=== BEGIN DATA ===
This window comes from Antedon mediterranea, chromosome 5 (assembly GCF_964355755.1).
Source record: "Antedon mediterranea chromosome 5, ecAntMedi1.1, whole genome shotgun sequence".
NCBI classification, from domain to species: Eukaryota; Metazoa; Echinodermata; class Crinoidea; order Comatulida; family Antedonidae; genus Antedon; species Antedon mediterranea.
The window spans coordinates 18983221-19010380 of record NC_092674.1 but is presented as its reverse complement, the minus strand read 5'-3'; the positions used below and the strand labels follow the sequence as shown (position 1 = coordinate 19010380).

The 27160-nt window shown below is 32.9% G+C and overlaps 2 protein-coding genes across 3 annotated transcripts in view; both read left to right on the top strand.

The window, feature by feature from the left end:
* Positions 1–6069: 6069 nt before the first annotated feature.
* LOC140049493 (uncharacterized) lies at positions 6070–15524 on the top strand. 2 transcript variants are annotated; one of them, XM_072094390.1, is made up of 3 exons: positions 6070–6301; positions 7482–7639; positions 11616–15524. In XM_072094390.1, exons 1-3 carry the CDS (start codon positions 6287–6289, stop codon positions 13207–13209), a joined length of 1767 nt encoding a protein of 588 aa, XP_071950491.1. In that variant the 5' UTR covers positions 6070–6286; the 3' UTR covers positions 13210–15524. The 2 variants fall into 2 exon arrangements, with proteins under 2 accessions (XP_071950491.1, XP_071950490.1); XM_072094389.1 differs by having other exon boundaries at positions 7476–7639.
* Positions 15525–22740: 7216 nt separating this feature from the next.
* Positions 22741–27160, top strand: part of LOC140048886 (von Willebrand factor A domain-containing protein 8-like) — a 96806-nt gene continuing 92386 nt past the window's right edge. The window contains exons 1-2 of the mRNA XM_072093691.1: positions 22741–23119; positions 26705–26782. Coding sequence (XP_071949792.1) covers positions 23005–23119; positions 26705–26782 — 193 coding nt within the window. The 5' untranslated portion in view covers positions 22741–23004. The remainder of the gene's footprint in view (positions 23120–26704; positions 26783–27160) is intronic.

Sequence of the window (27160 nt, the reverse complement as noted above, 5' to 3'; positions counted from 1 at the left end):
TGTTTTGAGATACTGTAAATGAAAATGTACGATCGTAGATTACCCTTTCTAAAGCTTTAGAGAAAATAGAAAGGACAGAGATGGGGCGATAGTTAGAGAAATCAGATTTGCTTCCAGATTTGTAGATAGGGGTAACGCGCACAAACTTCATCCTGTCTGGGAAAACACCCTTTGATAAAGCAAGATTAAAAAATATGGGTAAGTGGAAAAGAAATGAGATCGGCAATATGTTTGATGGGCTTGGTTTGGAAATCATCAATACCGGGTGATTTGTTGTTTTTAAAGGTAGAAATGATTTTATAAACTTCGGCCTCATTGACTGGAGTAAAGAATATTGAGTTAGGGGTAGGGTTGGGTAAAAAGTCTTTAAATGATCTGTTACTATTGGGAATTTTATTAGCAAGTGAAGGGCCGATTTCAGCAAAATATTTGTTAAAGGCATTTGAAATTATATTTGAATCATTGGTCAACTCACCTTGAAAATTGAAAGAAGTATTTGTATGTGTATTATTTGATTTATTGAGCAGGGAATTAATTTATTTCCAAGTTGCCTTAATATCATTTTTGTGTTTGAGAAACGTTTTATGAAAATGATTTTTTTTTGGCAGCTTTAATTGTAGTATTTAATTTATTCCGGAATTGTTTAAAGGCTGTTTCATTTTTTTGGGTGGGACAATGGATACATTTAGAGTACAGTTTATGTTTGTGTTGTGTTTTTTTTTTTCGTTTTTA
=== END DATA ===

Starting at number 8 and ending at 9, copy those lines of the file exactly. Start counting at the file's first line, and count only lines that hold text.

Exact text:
* LOC140049493 (uncharacterized) lies at positions 6070–15524 on the top strand. 2 transcript variants are annotated; one of them, XM_072094390.1, is made up of 3 exons: positions 6070–6301; positions 7482–7639; positions 11616–15524. In XM_072094390.1, exons 1-3 carry the CDS (start codon positions 6287–6289, stop codon positions 13207–13209), a joined length of 1767 nt encoding a protein of 588 aa, XP_071950491.1. In that variant the 5' UTR covers positions 6070–6286; the 3' UTR covers positions 13210–15524. The 2 variants fall into 2 exon arrangements, with proteins under 2 accessions (XP_071950491.1, XP_071950490.1); XM_072094389.1 differs by having other exon boundaries at positions 7476–7639.
* Positions 15525–22740: 7216 nt separating this feature from the next.